August 2, 2011
Facebook Becoming Worldwide Yearbook Of Identification
According to a new study, one in three people can be identified on Facebook by using just a photograph.
Researchers took a picture of 93 volunteers to use this method to track them down on the social networking site by using publicly available software.
The study used the Pittsburgh Pattern Recognition (PittPatt) facial recognition software.
The Carnegie Mellon University researchers took pictures of the 93 students and compared them with 261,262 publicly available photos downloaded from Facebook profiles.
The system turned up 10 possible matches, and the correct photo was in the top three over 30 percent of the time.
Professor Alessandro Acquisti, the lead researcher, said in a press release that technology had now evolved so that there was a "democratization of surveillance."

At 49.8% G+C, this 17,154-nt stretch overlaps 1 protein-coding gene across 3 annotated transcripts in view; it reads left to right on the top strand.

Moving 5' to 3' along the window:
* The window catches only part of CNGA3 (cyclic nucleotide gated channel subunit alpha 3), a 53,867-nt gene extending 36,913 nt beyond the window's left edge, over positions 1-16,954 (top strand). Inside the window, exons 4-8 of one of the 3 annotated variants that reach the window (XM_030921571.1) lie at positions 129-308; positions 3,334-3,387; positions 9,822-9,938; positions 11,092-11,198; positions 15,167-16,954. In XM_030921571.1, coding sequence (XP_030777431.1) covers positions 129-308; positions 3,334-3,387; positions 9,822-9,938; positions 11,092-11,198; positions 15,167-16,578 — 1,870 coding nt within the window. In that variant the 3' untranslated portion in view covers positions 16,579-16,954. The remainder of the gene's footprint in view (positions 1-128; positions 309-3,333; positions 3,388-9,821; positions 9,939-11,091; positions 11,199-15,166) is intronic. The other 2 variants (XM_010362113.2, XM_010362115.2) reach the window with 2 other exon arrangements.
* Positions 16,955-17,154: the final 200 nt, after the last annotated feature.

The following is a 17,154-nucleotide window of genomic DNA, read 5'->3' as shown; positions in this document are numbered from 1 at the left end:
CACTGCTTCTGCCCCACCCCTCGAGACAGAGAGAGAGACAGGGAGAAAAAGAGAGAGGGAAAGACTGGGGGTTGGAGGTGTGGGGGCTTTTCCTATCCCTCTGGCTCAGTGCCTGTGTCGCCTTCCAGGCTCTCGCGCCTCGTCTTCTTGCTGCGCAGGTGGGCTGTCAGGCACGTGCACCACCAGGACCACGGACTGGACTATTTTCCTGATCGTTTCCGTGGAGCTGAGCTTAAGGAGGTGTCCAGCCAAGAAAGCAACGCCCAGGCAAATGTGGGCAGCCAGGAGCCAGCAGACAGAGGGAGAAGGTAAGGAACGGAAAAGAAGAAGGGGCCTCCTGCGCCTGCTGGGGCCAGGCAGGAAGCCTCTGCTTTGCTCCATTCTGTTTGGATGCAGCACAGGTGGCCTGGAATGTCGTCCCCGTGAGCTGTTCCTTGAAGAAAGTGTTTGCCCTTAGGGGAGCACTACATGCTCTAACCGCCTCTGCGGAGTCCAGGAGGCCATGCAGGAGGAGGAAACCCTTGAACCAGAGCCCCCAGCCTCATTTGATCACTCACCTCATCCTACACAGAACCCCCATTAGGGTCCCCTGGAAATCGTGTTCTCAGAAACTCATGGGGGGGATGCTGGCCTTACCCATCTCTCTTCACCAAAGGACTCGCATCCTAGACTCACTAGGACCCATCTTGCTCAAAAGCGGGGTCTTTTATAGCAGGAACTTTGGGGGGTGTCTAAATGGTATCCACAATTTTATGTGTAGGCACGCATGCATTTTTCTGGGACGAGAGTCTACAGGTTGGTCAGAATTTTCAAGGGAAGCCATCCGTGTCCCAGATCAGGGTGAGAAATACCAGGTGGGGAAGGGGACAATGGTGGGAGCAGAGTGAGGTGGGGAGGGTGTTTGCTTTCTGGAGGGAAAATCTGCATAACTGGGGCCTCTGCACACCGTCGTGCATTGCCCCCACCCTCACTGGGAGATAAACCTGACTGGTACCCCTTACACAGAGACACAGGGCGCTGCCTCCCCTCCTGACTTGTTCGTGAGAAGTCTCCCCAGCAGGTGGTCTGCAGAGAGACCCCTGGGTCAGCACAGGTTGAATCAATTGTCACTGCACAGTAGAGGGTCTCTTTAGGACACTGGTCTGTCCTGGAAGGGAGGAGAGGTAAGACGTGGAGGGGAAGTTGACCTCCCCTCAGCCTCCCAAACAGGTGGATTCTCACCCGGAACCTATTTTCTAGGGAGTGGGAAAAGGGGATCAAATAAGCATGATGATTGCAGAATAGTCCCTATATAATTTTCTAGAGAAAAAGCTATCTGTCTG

The team said Facebook is becoming the world's default identification service.
The only available pictures in the past have been school photographs or mugshots of criminals.
Now, ID thieves could potentially find out everything they need to know by looking through the world's most popular social network.
Acquisti said the study "suggests that the identity of about one-third of subjects walking by the campus building may be inferred in a few seconds combining social-network data, cloud computing and an inexpensive web cam."
Acquisti was able to identify the first five digits of the test subjects' social security numbers with just four attempts, which could be a potential money-making opportunity for ID thieves.
"The chain of inferences comes from one single piece of anonymous information - somebody's face," he said in a statement.
Paul Ohm, a law professor at University of Colorado Law School, who has read the paper, said the research showed how easy it was to "re-identify" people.
"This paper really establishes that re-identification is much easier than experts think it's going to be," he told The Wall Street Journal.
According to the National Institutes of Standards and Technology the proportion of photographs wrongly identified by facial recognition programs has dropped from 79 percent in 1993 to just 0.29 percent last year.
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